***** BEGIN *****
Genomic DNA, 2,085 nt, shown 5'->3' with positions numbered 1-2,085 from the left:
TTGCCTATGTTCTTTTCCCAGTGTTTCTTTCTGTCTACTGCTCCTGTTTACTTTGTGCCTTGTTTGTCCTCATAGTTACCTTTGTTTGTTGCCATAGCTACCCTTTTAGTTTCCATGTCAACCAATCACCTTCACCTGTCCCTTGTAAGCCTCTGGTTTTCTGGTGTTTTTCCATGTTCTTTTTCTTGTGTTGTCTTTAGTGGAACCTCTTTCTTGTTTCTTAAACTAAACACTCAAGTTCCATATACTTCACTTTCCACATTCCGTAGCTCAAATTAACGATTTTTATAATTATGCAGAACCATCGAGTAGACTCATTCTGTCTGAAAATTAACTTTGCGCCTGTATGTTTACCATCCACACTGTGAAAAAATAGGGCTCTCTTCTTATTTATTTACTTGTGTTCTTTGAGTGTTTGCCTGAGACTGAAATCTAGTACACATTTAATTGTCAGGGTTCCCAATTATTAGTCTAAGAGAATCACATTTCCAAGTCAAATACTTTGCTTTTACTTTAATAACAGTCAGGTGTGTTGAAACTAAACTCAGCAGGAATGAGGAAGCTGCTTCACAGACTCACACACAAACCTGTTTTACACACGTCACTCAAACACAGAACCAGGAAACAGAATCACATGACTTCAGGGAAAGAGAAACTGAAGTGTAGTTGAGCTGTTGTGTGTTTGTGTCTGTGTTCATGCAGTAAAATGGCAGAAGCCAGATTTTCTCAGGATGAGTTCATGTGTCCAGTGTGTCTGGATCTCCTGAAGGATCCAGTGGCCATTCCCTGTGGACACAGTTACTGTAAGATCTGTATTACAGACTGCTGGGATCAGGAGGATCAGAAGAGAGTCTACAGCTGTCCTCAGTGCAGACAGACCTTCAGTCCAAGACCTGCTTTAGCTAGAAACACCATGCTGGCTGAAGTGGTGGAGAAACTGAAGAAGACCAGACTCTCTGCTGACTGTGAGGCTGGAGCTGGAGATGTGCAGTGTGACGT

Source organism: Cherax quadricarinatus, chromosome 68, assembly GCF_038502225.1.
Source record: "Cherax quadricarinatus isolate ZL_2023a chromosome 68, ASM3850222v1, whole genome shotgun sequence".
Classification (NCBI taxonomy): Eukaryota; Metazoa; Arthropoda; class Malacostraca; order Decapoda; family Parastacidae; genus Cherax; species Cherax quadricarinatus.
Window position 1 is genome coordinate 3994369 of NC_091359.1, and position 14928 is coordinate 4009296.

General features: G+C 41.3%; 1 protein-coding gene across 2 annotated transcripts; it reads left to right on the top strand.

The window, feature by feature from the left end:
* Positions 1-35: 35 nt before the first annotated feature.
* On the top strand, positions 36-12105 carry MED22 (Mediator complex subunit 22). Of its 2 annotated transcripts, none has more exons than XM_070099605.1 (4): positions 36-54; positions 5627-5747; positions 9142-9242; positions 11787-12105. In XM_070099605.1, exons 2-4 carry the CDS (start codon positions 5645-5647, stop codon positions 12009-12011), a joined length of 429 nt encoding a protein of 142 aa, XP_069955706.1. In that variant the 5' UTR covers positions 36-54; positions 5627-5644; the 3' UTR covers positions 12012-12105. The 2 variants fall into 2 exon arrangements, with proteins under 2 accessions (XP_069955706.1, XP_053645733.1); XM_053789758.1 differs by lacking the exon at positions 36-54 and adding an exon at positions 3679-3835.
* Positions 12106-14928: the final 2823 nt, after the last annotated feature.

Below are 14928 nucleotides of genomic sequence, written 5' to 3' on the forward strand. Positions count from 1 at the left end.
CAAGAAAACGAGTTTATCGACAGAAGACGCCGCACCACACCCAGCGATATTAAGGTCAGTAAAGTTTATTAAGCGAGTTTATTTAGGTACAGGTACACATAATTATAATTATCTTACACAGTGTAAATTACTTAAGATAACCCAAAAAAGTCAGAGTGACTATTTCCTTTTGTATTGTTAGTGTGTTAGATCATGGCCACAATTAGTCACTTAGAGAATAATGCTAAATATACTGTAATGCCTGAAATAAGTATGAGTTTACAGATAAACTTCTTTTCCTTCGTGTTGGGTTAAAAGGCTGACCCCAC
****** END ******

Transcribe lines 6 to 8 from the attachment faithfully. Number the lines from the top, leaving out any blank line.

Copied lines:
Window position 1 is genome coordinate 3994369 of NC_091359.1, and position 14928 is coordinate 4009296.

General features: G+C 41.3%; 1 protein-coding gene across 2 annotated transcripts; it reads left to right on the top strand.

The window, feature by feature from the left end: